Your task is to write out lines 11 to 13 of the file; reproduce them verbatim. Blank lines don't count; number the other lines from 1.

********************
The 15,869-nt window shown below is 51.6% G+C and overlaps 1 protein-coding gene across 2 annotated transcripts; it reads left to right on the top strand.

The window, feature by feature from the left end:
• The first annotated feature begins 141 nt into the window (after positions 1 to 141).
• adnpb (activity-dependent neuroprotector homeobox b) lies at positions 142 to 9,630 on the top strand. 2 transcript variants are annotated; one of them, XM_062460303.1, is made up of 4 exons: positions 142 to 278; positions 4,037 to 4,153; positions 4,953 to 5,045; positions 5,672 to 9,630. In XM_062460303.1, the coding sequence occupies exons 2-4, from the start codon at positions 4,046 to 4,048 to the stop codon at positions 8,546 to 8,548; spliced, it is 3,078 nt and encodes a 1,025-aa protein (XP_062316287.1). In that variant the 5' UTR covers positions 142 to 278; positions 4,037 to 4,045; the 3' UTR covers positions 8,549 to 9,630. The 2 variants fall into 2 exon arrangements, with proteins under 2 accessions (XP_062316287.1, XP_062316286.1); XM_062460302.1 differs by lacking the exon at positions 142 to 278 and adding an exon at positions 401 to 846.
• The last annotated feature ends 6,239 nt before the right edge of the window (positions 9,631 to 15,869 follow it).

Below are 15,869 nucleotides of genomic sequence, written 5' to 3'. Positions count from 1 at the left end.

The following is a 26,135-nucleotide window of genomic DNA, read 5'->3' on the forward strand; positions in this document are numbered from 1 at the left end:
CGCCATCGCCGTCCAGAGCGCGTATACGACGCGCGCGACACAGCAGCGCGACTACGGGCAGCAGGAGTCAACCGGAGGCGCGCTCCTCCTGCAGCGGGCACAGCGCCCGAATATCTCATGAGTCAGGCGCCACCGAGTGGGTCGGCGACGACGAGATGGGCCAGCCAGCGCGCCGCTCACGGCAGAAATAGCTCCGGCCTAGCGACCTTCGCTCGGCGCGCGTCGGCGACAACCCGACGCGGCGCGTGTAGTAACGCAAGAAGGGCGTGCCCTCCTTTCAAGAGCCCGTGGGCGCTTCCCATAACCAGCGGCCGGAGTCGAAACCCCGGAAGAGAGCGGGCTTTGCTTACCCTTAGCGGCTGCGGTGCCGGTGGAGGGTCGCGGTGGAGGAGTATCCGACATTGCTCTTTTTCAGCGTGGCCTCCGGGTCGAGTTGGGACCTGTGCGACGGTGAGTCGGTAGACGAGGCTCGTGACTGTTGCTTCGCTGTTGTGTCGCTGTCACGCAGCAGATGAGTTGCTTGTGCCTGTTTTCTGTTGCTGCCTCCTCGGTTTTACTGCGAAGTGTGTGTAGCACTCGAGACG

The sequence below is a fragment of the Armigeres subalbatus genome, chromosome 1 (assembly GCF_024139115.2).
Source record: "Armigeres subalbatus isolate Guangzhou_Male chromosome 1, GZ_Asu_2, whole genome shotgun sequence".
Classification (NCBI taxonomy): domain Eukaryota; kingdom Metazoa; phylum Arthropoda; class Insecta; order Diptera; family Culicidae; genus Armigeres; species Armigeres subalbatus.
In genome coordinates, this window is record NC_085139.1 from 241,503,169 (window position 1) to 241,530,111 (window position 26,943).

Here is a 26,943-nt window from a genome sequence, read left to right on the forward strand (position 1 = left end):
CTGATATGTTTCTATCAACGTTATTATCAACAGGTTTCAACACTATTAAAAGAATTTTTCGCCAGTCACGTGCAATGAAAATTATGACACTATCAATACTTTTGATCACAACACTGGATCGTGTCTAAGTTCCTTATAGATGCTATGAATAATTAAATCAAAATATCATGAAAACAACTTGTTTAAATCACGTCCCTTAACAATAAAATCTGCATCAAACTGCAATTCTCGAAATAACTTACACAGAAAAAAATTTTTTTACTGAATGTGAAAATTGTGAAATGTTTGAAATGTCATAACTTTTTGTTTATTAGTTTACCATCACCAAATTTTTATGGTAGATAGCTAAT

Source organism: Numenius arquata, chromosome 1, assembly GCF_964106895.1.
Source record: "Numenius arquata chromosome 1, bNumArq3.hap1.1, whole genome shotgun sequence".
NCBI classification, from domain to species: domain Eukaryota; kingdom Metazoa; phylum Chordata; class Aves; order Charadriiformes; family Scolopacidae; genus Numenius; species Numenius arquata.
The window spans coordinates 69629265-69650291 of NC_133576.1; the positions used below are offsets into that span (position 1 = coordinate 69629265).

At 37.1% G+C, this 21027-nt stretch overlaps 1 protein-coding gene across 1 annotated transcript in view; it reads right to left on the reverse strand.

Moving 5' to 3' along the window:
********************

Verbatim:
Classification (NCBI taxonomy): domain Eukaryota; kingdom Metazoa; phylum Arthropoda; class Insecta; order Diptera; family Culicidae; genus Armigeres; species Armigeres subalbatus.
In genome coordinates, this window is record NC_085139.1 from 241,503,169 (window position 1) to 241,530,111 (window position 26,943).

Here is a 26,943-nt window from a genome sequence, read left to right on the forward strand (position 1 = left end):